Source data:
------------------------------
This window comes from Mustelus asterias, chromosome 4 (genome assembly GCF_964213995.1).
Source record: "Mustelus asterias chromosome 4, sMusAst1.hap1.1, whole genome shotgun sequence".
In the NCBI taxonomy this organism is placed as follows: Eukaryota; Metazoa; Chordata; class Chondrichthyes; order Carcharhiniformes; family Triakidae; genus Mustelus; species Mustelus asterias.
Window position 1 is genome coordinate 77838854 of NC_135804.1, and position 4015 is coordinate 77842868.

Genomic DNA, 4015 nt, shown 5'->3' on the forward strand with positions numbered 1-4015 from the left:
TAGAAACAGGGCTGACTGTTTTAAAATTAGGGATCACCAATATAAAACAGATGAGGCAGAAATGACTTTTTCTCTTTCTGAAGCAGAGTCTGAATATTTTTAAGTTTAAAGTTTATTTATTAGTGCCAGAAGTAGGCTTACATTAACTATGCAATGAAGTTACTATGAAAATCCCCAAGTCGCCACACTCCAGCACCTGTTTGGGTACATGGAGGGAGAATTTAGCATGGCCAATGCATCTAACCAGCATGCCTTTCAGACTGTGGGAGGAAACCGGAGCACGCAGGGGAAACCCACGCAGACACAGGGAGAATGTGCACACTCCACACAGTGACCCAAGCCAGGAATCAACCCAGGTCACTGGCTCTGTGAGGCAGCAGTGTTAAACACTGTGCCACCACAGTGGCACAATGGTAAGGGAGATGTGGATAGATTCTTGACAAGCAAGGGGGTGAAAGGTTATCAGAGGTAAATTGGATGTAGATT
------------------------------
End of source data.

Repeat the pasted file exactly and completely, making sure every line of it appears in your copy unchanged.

This window comes from Mustelus asterias, chromosome 4 (genome assembly GCF_964213995.1).
Source record: "Mustelus asterias chromosome 4, sMusAst1.hap1.1, whole genome shotgun sequence".
In the NCBI taxonomy this organism is placed as follows: Eukaryota; Metazoa; Chordata; class Chondrichthyes; order Carcharhiniformes; family Triakidae; genus Mustelus; species Mustelus asterias.
Window position 1 is genome coordinate 77838854 of NC_135804.1, and position 4015 is coordinate 77842868.

Genomic DNA, 4015 nt, shown 5'->3' on the forward strand with positions numbered 1-4015 from the left:
TAGAAACAGGGCTGACTGTTTTAAAATTAGGGATCACCAATATAAAACAGATGAGGCAGAAATGACTTTTTCTCTTTCTGAAGCAGAGTCTGAATATTTTTAAGTTTAAAGTTTATTTATTAGTGCCAGAAGTAGGCTTACATTAACTATGCAATGAAGTTACTATGAAAATCCCCAAGTCGCCACACTCCAGCACCTGTTTGGGTACATGGAGGGAGAATTTAGCATGGCCAATGCATCTAACCAGCATGCCTTTCAGACTGTGGGAGGAAACCGGAGCACGCAGGGGAAACCCACGCAGACACAGGGAGAATGTGCACACTCCACACAGTGACCCAAGCCAGGAATCAACCCAGGTCACTGGCTCTGTGAGGCAGCAGTGTTAAACACTGTGCCACCACAGTGGCACAATGGTAAGGGAGATGTGGATAGATTCTTGACAAGCAAGGGGGTGAAAGGTTATCAGAGGTAAATTGGATGTAGATT